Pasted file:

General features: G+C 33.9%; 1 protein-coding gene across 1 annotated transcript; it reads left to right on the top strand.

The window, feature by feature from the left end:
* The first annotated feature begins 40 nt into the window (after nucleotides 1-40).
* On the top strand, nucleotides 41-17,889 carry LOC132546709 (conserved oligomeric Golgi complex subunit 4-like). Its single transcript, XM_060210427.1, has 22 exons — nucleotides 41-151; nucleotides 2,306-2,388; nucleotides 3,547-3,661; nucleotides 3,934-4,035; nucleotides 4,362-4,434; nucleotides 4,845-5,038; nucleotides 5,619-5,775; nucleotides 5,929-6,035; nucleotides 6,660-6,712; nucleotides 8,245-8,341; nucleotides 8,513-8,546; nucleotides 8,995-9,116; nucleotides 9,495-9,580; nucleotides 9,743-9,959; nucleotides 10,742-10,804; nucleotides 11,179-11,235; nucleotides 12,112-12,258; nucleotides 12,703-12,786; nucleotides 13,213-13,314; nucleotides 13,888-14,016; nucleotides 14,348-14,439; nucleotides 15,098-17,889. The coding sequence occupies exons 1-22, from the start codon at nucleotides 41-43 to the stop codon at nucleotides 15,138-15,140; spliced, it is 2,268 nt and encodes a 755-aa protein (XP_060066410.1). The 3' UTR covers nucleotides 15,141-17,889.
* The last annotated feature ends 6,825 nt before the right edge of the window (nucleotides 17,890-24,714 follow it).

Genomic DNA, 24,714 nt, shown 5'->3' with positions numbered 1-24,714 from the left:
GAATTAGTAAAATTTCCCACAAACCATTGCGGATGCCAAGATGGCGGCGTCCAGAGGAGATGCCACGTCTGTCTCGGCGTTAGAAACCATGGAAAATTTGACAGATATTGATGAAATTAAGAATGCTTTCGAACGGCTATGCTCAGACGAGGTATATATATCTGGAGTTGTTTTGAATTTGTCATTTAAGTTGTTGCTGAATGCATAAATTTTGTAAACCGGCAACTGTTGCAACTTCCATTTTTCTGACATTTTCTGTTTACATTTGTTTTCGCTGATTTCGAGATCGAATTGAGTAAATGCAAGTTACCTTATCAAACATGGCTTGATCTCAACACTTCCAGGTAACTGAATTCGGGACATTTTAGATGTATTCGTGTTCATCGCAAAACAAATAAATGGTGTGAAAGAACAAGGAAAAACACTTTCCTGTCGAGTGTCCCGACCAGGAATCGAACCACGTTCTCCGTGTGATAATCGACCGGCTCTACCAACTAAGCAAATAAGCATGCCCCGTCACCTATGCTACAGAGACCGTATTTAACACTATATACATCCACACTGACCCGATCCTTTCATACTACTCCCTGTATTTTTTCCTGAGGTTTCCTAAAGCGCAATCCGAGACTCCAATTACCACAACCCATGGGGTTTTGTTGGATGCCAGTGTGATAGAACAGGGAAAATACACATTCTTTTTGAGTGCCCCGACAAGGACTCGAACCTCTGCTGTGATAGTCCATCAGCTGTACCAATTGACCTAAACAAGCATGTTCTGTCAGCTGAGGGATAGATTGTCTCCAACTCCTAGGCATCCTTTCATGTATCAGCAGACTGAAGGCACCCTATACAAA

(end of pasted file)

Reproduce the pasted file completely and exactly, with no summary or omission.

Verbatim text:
General features: G+C 33.9%; 1 protein-coding gene across 1 annotated transcript; it reads left to right on the top strand.

The window, feature by feature from the left end:
* The first annotated feature begins 40 nt into the window (after nucleotides 1-40).
* On the top strand, nucleotides 41-17,889 carry LOC132546709 (conserved oligomeric Golgi complex subunit 4-like). Its single transcript, XM_060210427.1, has 22 exons — nucleotides 41-151; nucleotides 2,306-2,388; nucleotides 3,547-3,661; nucleotides 3,934-4,035; nucleotides 4,362-4,434; nucleotides 4,845-5,038; nucleotides 5,619-5,775; nucleotides 5,929-6,035; nucleotides 6,660-6,712; nucleotides 8,245-8,341; nucleotides 8,513-8,546; nucleotides 8,995-9,116; nucleotides 9,495-9,580; nucleotides 9,743-9,959; nucleotides 10,742-10,804; nucleotides 11,179-11,235; nucleotides 12,112-12,258; nucleotides 12,703-12,786; nucleotides 13,213-13,314; nucleotides 13,888-14,016; nucleotides 14,348-14,439; nucleotides 15,098-17,889. The coding sequence occupies exons 1-22, from the start codon at nucleotides 41-43 to the stop codon at nucleotides 15,138-15,140; spliced, it is 2,268 nt and encodes a 755-aa protein (XP_060066410.1). The 3' UTR covers nucleotides 15,141-17,889.
* The last annotated feature ends 6,825 nt before the right edge of the window (nucleotides 17,890-24,714 follow it).

Genomic DNA, 24,714 nt, shown 5'->3' with positions numbered 1-24,714 from the left:
GAATTAGTAAAATTTCCCACAAACCATTGCGGATGCCAAGATGGCGGCGTCCAGAGGAGATGCCACGTCTGTCTCGGCGTTAGAAACCATGGAAAATTTGACAGATATTGATGAAATTAAGAATGCTTTCGAACGGCTATGCTCAGACGAGGTATATATATCTGGAGTTGTTTTGAATTTGTCATTTAAGTTGTTGCTGAATGCATAAATTTTGTAAACCGGCAACTGTTGCAACTTCCATTTTTCTGACATTTTCTGTTTACATTTGTTTTCGCTGATTTCGAGATCGAATTGAGTAAATGCAAGTTACCTTATCAAACATGGCTTGATCTCAACACTTCCAGGTAACTGAATTCGGGACATTTTAGATGTATTCGTGTTCATCGCAAAACAAATAAATGGTGTGAAAGAACAAGGAAAAACACTTTCCTGTCGAGTGTCCCGACCAGGAATCGAACCACGTTCTCCGTGTGATAATCGACCGGCTCTACCAACTAAGCAAATAAGCATGCCCCGTCACCTATGCTACAGAGACCGTATTTAACACTATATACATCCACACTGACCCGATCCTTTCATACTACTCCCTGTATTTTTTCCTGAGGTTTCCTAAAGCGCAATCCGAGACTCCAATTACCACAACCCATGGGGTTTTGTTGGATGCCAGTGTGATAGAACAGGGAAAATACACATTCTTTTTGAGTGCCCCGACAAGGACTCGAACCTCTGCTGTGATAGTCCATCAGCTGTACCAATTGACCTAAACAAGCATGTTCTGTCAGCTGAGGGATAGATTGTCTCCAACTCCTAGGCATCCTTTCATGTATCAGCAGACTGAAGGCACCCTATACAAA